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Everything You Need to Know About Effective Employee Surveys

ABCs and 1-2-3s: Why Everything You Need to Know About Effective Employee Surveys You Learned in Kindergarten

“Bye, mom!” waves my daughter as she enthusiastically sprints toward her Kindergarten classroom, greeted by hugs from her teachers as a new school year begins. As she takes off her oversized backpack, I glance at the letters and numbers vibrantly lining the classroom wall, and I smile thinking of how my team leverages these same foundational learnings as we craft listening programs. In fact, when it comes to effective employee surveys, the ABCs and 1-2-3s taught in kindergarten create a powerful framework for driving positive action based on employee feedback within any organization.

Across hundreds of enterprise customers, Perceptyx consistently hears one complaint from employees: no one is listening to me. It’s not that organizations fail to seek employee opinions, but more often that employees fail to see action based on their feedback. Ensuring that employees feel valued and heard is critical for driving long-term engagement and an employee experience that supports positive business outcomes, regardless of an organization’s size, industry or location. This is why it’s imperative that organizations close the gap between listening to and acting on employee feedback. To help organizations close this gap, Perceptyx recommends designing surveys following the ABCs and taking action following the 1-2-3s.

ABCs of Good Survey Design

The first step to driving action from survey feedback is to start by asking employees positive, declarative statements that follow the ABCs:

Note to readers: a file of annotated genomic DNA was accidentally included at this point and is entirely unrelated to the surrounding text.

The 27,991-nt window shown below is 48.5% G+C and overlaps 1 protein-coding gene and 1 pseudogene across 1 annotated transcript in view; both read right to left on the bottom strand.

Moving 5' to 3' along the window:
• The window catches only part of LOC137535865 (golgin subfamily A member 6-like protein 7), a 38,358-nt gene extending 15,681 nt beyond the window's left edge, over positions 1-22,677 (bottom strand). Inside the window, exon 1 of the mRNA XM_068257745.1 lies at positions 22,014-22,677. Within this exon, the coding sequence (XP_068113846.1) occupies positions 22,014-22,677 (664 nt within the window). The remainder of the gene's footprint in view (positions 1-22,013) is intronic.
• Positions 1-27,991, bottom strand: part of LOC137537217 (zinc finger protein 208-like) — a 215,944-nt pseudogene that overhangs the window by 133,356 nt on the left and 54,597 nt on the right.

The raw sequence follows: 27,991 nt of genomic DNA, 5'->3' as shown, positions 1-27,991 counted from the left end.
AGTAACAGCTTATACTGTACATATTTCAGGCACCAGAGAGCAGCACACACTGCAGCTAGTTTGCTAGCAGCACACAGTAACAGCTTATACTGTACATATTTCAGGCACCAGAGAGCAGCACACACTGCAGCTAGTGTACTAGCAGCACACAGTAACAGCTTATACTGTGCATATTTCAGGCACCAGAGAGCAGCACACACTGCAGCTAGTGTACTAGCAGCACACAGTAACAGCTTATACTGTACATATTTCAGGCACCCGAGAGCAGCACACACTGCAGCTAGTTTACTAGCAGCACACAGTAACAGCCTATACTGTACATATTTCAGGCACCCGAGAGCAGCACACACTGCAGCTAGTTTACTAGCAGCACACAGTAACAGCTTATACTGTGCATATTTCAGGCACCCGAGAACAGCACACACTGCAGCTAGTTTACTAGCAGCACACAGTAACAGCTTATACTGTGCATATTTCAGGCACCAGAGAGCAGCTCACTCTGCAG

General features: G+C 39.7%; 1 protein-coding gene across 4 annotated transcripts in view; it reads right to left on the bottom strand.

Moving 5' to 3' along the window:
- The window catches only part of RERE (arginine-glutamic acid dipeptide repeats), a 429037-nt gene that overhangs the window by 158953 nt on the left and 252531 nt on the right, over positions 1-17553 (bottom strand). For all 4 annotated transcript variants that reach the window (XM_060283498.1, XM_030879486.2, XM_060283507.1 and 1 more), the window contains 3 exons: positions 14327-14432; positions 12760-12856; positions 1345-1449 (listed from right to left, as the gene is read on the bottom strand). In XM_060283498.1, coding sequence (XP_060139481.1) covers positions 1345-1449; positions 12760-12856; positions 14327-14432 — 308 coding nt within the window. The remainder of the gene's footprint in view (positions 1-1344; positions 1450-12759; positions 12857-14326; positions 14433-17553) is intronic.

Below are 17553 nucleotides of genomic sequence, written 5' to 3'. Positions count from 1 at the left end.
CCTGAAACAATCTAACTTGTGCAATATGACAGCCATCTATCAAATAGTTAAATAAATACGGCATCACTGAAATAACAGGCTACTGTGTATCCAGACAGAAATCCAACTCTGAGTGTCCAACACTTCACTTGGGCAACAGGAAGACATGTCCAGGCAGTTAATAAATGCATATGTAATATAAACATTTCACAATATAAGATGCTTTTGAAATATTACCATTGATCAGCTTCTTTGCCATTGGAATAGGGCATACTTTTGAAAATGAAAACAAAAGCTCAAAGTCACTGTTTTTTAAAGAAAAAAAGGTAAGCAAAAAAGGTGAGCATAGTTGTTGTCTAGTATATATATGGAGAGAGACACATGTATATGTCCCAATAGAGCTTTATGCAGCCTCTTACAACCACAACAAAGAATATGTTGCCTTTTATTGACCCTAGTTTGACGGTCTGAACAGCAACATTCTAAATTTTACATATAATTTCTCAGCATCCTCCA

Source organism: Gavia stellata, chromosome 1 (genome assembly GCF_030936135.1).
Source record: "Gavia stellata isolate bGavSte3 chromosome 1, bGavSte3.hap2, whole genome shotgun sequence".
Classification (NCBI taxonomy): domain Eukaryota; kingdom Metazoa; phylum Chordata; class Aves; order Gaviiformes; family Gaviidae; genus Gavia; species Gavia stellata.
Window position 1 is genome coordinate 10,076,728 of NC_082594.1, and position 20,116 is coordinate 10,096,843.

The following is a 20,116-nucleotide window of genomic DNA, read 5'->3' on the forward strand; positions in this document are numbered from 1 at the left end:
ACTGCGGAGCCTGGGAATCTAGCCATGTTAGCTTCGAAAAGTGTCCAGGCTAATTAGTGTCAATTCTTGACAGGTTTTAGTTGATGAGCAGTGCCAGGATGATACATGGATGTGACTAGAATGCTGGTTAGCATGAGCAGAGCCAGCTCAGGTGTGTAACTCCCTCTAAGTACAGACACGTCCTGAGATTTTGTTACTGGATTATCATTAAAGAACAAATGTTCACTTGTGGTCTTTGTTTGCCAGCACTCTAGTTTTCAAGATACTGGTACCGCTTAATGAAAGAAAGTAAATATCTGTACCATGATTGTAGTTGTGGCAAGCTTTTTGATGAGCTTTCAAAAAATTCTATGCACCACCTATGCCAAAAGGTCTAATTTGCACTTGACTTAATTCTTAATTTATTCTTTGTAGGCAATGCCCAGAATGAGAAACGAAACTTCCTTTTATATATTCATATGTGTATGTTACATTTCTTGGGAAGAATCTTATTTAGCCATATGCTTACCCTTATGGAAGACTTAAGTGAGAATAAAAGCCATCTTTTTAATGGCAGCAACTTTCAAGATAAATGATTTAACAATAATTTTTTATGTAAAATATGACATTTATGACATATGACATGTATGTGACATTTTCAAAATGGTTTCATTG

• Actionable: When designing an employee survey, it’s important to consider, “are we willing and able to do something if this perception reveals itself as an opportunity?” Because employees expect action based on their feedback, it’s important to ask about topics in which the organization is both willing and able to act.

    For example, if an organization is unable or unwilling to alter aspects of their benefit plan, asking for opinions about benefits may prove of little value since nothing will be done, even if an opportunity is identified. Asking actionable questions targets feedback to perceptions in which action can be taken and is foundational to ensuring that insights lead to better, more informed decisions.

  • Behaviorally Observable: Assessing observable behaviors also makes it easier to understand what actions could be taken to improve the employee experience. Instead of asking about intent, which requires speculation and subjectivity, focusing on observable behaviors provides clearer insight into possible actions needed for improvement.

    For example, although the item, “my manager is effective” provides an overall opinion of a manager, it reveals little insight into what behaviors are effective or need improvement. Leaders with this feedback are left guessing as to what actions to take. By focusing on specific manager behaviors, such as whether the manager provides useful feedback or discusses career goals, leaders can more easily uncover specific behaviors that need attention. Actions based on observable perceptions are much clearer, making it easier to close the gap between listening to perceptions and taking needed actions.